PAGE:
you decide to use weights while walking, start slowly and avoid swinging your
arms wildly to avoid getting hurt.

Swimming for Bone Strengthening

QUESTION: My doctor tells me I need to strengthen my bones, and suggested a
swimming regimen. However, the coach at my health club says swimming cannot
help me in this regard. Who is right?
ANSWER: In the past, it was thought that only "weight bearing" (walking or
running) or muscle building exercises were capable of increasing bone density.
However, recent research indicates that swimming may also have a beneficial
effect. A Portland, Oregon, doctor measured bone density in the arms and
spines of 57 swimmers (who were not involved in any other form of exercise)
entered in competition for athletes over 40 years of age. Tests revealed a
significantly higher level of bone mineral content than the nonexercising
control group. While the traditional forms of exercise mentioned above are
more effective at increasing bone density, swimming doesn't carry the same
risk of physical injury--making it a perfect form of therapy for the elderly
in treating osteoporosis. While your coach has traditional thinking on his
side, your doctor has been doing his reading lately.

Heel Spurs and Chronic Heel Pain

QUESTION: I have a chronic pain in my heel. I can't tell you what makes it
worse, but nothing makes it better. What causes it? What can I do about it?
ANSWER: If you haven't already done so, you should see a your doctor. About
half of people with heel pain have a spur--that is, a tiny projection from the
bottom of the heel bone. The spur can be seen in an x-ray, and although it
may be less than a quarter of an inch long, it can cause you a great deal of
The other main possibility is an inflammation of one of the tissues that
attaches to the bottom of the heel bone. If your problem is caused by
inflammation, your doctor can prescribe pills to reduce the swelling or give
you steroid injections. In order to recover from the problem, you must
relieve the stress on the muscles and other tissue that attach to the heel
bone. You can do this by wearing shock absorbing shoes or heel cushions and
arch supports. In rare cases, surgery may be required for people with heel
spur pain. The best way to treat the pain, however, is prevention. You
should always wear footwear with shock absorbing qualities, and replace them
with new ones before those shock absorbers are worn out. Also, if you
participate in athletic activities such as running or aerobic dancing, it will
be necessary to ease into them gradually to prevent the problem from flaring

What are Shin Splints?

QUESTION: What are shin splints and how do I deal with them?
ANSWER: Shin splints are one type of overuse injury, but one that is often
misunderstood or misdiagnosed. The condition may actually be a group of
syndromes rather than just one, but most physicians agree that it is stress
injury to the muscles and tendons in front and behind the tibia bone of the
shin. It may be caused by muscle imbalance between the strong muscles of the
calf and the weaker muscles of the shin.
The pain of shin splints starts out mild, gets worse during exercise such
as running or aerobic dance, and goes away with rest. In most people, shin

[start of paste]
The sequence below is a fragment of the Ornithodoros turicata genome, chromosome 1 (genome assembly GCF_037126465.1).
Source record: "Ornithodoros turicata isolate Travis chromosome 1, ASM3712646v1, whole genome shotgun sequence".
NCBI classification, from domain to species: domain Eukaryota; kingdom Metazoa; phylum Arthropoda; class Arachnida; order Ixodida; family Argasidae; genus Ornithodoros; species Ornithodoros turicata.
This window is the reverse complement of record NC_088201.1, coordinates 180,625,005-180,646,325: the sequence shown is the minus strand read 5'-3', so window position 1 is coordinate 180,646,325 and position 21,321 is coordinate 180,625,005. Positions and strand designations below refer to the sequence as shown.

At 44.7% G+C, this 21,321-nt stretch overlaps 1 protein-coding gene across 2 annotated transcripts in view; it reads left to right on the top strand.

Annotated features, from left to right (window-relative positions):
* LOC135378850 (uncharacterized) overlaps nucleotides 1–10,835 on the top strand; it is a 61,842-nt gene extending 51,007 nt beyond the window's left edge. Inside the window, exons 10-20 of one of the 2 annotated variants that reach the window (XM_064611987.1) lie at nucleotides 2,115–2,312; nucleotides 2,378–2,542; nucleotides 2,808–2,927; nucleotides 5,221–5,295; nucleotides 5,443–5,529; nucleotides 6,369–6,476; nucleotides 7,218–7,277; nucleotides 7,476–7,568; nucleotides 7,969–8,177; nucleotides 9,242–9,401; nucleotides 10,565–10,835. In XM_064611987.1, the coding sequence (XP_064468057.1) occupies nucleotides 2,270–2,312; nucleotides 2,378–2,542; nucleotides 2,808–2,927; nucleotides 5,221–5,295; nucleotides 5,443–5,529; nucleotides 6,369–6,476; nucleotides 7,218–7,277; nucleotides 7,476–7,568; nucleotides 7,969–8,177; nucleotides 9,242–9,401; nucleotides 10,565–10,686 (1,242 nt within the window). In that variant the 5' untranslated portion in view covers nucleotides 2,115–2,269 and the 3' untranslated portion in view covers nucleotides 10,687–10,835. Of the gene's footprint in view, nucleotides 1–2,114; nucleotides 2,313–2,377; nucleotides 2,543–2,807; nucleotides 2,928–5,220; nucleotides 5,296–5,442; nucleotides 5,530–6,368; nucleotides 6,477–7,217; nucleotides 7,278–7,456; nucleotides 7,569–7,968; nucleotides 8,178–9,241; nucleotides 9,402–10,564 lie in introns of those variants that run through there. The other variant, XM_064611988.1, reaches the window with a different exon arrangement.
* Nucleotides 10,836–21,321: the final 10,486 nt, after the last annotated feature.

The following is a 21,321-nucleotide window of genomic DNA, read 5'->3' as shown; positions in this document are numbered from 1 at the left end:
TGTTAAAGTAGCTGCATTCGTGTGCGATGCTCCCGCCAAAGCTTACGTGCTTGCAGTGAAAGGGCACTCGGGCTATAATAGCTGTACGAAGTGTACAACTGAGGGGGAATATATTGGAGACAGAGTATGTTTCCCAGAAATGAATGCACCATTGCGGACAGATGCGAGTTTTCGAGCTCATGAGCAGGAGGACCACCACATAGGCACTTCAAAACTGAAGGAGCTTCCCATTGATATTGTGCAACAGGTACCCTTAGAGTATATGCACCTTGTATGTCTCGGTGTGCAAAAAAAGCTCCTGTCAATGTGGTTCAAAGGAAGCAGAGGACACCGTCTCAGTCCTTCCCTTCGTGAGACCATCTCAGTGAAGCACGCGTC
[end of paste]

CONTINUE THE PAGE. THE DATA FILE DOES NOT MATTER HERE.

splints come on after weeks of repetitious exercise, but cases have been known
to appear after one very intense exercise session by an untrained person.
Rest is the best remedy for shin splints, since it allows the inflamed
tendons and muscles to heal. This should be followed by muscle strengthening
and flexibility exercises for the entire lower leg.

Detection of Scoliosis

QUESTION: Our school nurse thinks my daughter, age thirteen, might have
scoliosis. Frankly, I can't see what she is talking about. Is there any way
I can see for myself?
ANSWER: Scoliosis, a sideways (lateral) curving of the spine, usually appears
in pre- and early adolescence. You, as a concerned parent, can do a
preliminary screening of your daughter.
Have her stand tall with her back toward you. Frequently, in scoliosis,
the head alignment appears to be to one side of the buttocks, one shoulder
appears higher, one hip seems more prominent, and an unequal distance is seen
between the arms and body. Now ask her to bend from the waist: In this
position, both sides of the upper and lower back should appear symmetrical and
the hips level. Any uneven symmetry in the rib cage or lower back is a
possible sign of scoliosis. After these preliminaries, if you at all suspect
scoliosis, call your family physician and tell him your concerns. An
experienced eye always detects this condition a bit more readily. Scoliosis
is most easily and effectively treated in the growing years of adolescence, so
you will want any necessary therapy to start as promptly as possible.

Can Fluoride be Used to Treat Osteoporosis?

QUESTION: I see lots of the results of osteoporosis all around me. Many of
these women are trying calcium to stop some of the results of the condition.
In a discussion someone said they thought that fluoride was a good medicine
for this. Can fluoride be used to treat osteoporosis?
ANSWER: Osteoporosis is a loss of calcium in the bone, which leads to
decreased strength and density in the bones. This is a widespread problem in
the United States and Northern Europe, and it is considered to be the most